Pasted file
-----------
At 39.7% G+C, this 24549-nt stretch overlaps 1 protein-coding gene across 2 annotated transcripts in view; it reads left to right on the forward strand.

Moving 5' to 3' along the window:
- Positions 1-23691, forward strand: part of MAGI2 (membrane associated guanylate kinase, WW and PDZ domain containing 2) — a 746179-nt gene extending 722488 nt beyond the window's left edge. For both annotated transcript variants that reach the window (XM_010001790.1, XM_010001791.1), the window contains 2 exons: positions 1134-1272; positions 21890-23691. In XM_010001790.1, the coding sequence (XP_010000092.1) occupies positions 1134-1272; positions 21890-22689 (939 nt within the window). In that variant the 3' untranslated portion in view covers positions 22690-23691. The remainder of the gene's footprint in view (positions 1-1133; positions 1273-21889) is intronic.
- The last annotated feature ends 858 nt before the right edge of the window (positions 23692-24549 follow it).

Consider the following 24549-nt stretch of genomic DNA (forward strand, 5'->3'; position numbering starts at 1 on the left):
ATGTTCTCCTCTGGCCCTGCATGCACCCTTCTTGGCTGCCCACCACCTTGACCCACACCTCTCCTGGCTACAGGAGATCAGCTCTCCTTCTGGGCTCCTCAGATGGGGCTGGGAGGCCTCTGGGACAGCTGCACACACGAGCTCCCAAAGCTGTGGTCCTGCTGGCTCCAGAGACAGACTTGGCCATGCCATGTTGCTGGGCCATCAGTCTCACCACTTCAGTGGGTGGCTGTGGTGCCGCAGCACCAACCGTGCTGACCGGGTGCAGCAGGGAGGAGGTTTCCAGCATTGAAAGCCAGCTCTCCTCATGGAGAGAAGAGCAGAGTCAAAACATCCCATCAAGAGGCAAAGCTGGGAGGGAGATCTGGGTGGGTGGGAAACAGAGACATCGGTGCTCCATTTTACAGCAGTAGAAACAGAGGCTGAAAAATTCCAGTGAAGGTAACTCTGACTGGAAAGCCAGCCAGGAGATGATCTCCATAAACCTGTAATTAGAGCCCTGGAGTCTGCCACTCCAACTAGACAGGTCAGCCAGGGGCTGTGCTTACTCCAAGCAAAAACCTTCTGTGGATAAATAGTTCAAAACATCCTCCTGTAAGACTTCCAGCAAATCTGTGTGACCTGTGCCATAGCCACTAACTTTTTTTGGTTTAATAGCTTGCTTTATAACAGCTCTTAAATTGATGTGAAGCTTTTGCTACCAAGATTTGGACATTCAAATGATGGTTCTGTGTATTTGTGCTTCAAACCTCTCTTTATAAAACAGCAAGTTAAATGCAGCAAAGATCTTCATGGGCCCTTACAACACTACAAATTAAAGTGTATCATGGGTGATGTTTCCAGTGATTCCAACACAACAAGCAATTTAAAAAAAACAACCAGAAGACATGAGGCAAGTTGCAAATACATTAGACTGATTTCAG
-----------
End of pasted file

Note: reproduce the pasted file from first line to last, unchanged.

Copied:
At 39.7% G+C, this 24549-nt stretch overlaps 1 protein-coding gene across 2 annotated transcripts in view; it reads left to right on the forward strand.

Moving 5' to 3' along the window:
- Positions 1-23691, forward strand: part of MAGI2 (membrane associated guanylate kinase, WW and PDZ domain containing 2) — a 746179-nt gene extending 722488 nt beyond the window's left edge. For both annotated transcript variants that reach the window (XM_010001790.1, XM_010001791.1), the window contains 2 exons: positions 1134-1272; positions 21890-23691. In XM_010001790.1, the coding sequence (XP_010000092.1) occupies positions 1134-1272; positions 21890-22689 (939 nt within the window). In that variant the 3' untranslated portion in view covers positions 22690-23691. The remainder of the gene's footprint in view (positions 1-1133; positions 1273-21889) is intronic.
- The last annotated feature ends 858 nt before the right edge of the window (positions 23692-24549 follow it).

Consider the following 24549-nt stretch of genomic DNA (forward strand, 5'->3'; position numbering starts at 1 on the left):
ATGTTCTCCTCTGGCCCTGCATGCACCCTTCTTGGCTGCCCACCACCTTGACCCACACCTCTCCTGGCTACAGGAGATCAGCTCTCCTTCTGGGCTCCTCAGATGGGGCTGGGAGGCCTCTGGGACAGCTGCACACACGAGCTCCCAAAGCTGTGGTCCTGCTGGCTCCAGAGACAGACTTGGCCATGCCATGTTGCTGGGCCATCAGTCTCACCACTTCAGTGGGTGGCTGTGGTGCCGCAGCACCAACCGTGCTGACCGGGTGCAGCAGGGAGGAGGTTTCCAGCATTGAAAGCCAGCTCTCCTCATGGAGAGAAGAGCAGAGTCAAAACATCCCATCAAGAGGCAAAGCTGGGAGGGAGATCTGGGTGGGTGGGAAACAGAGACATCGGTGCTCCATTTTACAGCAGTAGAAACAGAGGCTGAAAAATTCCAGTGAAGGTAACTCTGACTGGAAAGCCAGCCAGGAGATGATCTCCATAAACCTGTAATTAGAGCCCTGGAGTCTGCCACTCCAACTAGACAGGTCAGCCAGGGGCTGTGCTTACTCCAAGCAAAAACCTTCTGTGGATAAATAGTTCAAAACATCCTCCTGTAAGACTTCCAGCAAATCTGTGTGACCTGTGCCATAGCCACTAACTTTTTTTGGTTTAATAGCTTGCTTTATAACAGCTCTTAAATTGATGTGAAGCTTTTGCTACCAAGATTTGGACATTCAAATGATGGTTCTGTGTATTTGTGCTTCAAACCTCTCTTTATAAAACAGCAAGTTAAATGCAGCAAAGATCTTCATGGGCCCTTACAACACTACAAATTAAAGTGTATCATGGGTGATGTTTCCAGTGATTCCAACACAACAAGCAATTTAAAAAAAACAACCAGAAGACATGAGGCAAGTTGCAAATACATTAGACTGATTTCAG